You Mambie Pambie Jack Wagon

Jack Wagon

9 Responses to “You Mambie Pambie Jack Wagon”

  1. 1 Patrick French
    April 16, 2011 at 08:56

    This is my newest favorite word. You can call someone a jackwagon, and they aren’ 100% sure they are being insulted. You know there are but they only suspect it. Anyone who sees the commercial knows damn well you just insulted them. Cracks me up no end

    • 2 bill carberry
      November 15, 2011 at 16:17

      found this at : onlineslangdictionary.com/meaning-of/jackwagon

      Jackwagon: A useless piece of equipment, usually military, used to refer to a mule-drawn freight wagon which had been pieced together from discarded or substandard parts, and subject to frequent breakdowns. Jackwagons typically were good for only one or two uses, then abandoned or discarded along roadsides and in ditches, and were often re-cannibalized to create new jackwagons.

      Altho the wagon train story sounds believable, this is a more likely answer, given the pedigree of the dude who said on the TV commercial…

  2. 3 leonard l. wilson
    November 18, 2010 at 04:32

    what ever it is (i do not know) but i will say it is really a great commerical on tv. i have heard many comments about it. i laugh every time i see it. you could not have got a better actor to have said it.

  3. 5 Zero59
    August 20, 2010 at 07:04

    From the old west wagon train Era. It refers to the Freight or Chow wagons that were pulled by Mules. Jack are male Jenny are female mules.Usually the slowest wagon in the wagon train. It was at the back of the wagon train. One of the worst jobs being in the rear eating the dust and smell of all the wagons and livestock ahead of you. This term was used to refer to you as being slow or only capable of the worst job available.

  4. 6 james k thompson
    July 16, 2010 at 22:59

    what the hell is a jack wagon???????

    • 7 SwittersB
      July 17, 2010 at 06:34

      Originally a “Jack Wagon” was simply a large, specialized wagon that hauled the massive manual jacks used back when logging was done mostly by hand. The trees were raised slightly by these jacks to allow cutting into more managable sizes for transport from remote forest locations. Over time, with the introduction modern mechanized equipment (e.g. large “Bobcat”-type vehicles, etc), the need for these heavy hand cranked jacks disappeared. Spotting a “Jack Wagon” at a logging site came to mean you had found a crew that was seriously behind the times and out of touch with gettin the job done.
      “When WWII broke out and logging camps were cleared out by the draft, this term was applied by these former loggers / new recruits to the seriously out-dated equipment the US military entered the war with. Many units were initially fielded with WWI-era rifles and artillery. The term “jackwagon” (reduced to one word) found a quick home with these troops and spread to become a general term for anything out-dated or out-of-touch with surrounding reality.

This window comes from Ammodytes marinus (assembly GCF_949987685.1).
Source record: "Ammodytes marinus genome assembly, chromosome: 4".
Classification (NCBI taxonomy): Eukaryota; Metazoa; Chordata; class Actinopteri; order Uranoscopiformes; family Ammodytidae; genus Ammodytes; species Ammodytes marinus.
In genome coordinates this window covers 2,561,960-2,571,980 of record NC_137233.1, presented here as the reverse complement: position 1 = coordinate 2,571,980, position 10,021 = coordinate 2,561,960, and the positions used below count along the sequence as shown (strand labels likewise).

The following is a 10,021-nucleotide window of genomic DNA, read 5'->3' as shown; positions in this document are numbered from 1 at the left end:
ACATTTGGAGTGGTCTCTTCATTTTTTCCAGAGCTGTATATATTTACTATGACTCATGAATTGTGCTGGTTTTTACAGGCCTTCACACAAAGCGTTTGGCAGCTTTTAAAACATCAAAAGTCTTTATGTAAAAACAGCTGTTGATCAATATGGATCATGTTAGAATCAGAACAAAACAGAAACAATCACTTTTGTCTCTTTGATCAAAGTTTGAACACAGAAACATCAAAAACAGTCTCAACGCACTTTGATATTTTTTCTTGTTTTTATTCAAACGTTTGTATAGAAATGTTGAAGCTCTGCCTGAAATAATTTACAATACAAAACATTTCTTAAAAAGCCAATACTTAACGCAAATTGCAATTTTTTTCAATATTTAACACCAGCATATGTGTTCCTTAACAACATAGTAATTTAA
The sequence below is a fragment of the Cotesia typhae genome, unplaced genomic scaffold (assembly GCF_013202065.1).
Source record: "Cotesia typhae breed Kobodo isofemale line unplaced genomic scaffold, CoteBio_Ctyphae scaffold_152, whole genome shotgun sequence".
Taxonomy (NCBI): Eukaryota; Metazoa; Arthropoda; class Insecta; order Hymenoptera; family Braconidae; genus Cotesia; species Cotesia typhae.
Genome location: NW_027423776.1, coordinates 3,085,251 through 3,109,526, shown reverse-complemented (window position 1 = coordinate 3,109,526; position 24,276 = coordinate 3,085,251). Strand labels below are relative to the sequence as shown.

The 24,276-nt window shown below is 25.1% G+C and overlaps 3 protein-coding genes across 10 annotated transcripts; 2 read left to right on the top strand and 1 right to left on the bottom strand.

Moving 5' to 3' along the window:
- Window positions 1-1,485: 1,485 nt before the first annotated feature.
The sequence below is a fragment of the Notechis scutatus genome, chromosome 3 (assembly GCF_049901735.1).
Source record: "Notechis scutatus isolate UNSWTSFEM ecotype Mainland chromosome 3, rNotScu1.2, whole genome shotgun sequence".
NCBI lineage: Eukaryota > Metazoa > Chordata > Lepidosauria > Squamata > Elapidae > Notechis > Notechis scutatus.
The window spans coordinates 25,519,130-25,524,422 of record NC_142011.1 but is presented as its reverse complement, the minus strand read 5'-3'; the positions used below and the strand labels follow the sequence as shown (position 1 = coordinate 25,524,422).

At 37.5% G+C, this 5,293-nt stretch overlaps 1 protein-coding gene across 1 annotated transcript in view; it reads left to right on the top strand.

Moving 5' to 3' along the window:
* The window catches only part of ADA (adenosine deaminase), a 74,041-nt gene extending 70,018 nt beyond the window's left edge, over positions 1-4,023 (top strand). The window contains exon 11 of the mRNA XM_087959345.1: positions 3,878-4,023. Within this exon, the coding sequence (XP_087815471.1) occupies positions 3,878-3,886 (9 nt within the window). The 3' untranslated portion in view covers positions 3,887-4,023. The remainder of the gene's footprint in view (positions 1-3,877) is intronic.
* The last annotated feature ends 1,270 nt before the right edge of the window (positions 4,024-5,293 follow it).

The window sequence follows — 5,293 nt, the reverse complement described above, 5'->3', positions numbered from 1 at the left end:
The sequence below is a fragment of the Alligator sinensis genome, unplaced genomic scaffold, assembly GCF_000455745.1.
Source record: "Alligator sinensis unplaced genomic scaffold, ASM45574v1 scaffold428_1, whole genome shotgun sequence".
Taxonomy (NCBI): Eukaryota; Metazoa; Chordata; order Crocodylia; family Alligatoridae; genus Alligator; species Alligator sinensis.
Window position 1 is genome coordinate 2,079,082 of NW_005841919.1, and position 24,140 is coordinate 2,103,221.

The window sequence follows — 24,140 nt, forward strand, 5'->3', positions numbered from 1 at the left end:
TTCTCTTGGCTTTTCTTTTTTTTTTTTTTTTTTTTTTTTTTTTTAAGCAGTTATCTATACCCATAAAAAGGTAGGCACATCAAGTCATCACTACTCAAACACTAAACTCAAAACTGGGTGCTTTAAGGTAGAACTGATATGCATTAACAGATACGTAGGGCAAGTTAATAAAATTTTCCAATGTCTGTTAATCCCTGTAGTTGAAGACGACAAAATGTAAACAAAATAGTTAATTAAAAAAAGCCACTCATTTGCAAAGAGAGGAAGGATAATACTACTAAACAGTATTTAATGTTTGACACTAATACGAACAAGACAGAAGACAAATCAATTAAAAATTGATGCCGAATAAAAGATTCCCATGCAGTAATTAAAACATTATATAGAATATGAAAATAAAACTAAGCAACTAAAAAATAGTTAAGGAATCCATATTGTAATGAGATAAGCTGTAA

But it wasn’t until Congress decided to make the military more “user-friendly” and “kind” in the post-Vietnam ’70s that the term spread to describing people. When cursing and swearing at recruits was banned, drill instructors (DI’s) had to find a new vocabulary to get their very loud message across. And one of the terms appropriated was “jackwagon”, meaning a recruit who was not focused on reality, the here and now or the requirements of the job at hand.
      An example of usage can be seen in a recent television commercial where a former DI correctly identifies someone off in la-la land as a “jackwagon.” Not sure if this is true or a bunch of contrived sounds good BS….but found the above as a possible explanation. SB

      • 8 TriptychWolfe
        September 5, 2010 at 15:01


        I’m intrigued by your account of the development of this term. If you have citations and/or sources for this account, would you share them with me via email?

        Many Thanks,


        • 9 SwittersB
          September 5, 2010 at 15:40

          Well, I wrote that passage and failed to cite source…thought I had. Frankly, I had never heard of ‘jack wagon’. I had heard of Nambie Pambie (Namby Pamby)…and took it as someone (male) weak and unsure. Jack Wagon…I don’t know. Sorry for not citing source. Not sure that was correct but offered it up as something to work further off. It has caught on with the net and is used quite disparagingly….as I guess I would use it also. Not particularly an Alpha’s Alpha, I do not suffer whiny men or women very long (those not suffering true hardship)…but, especially ‘men’. Something galls me re a male in his 30’s or 40’s whining. I imagine it actually galls most women…a nambie pambie jack wagon (source: swittersb) take care.


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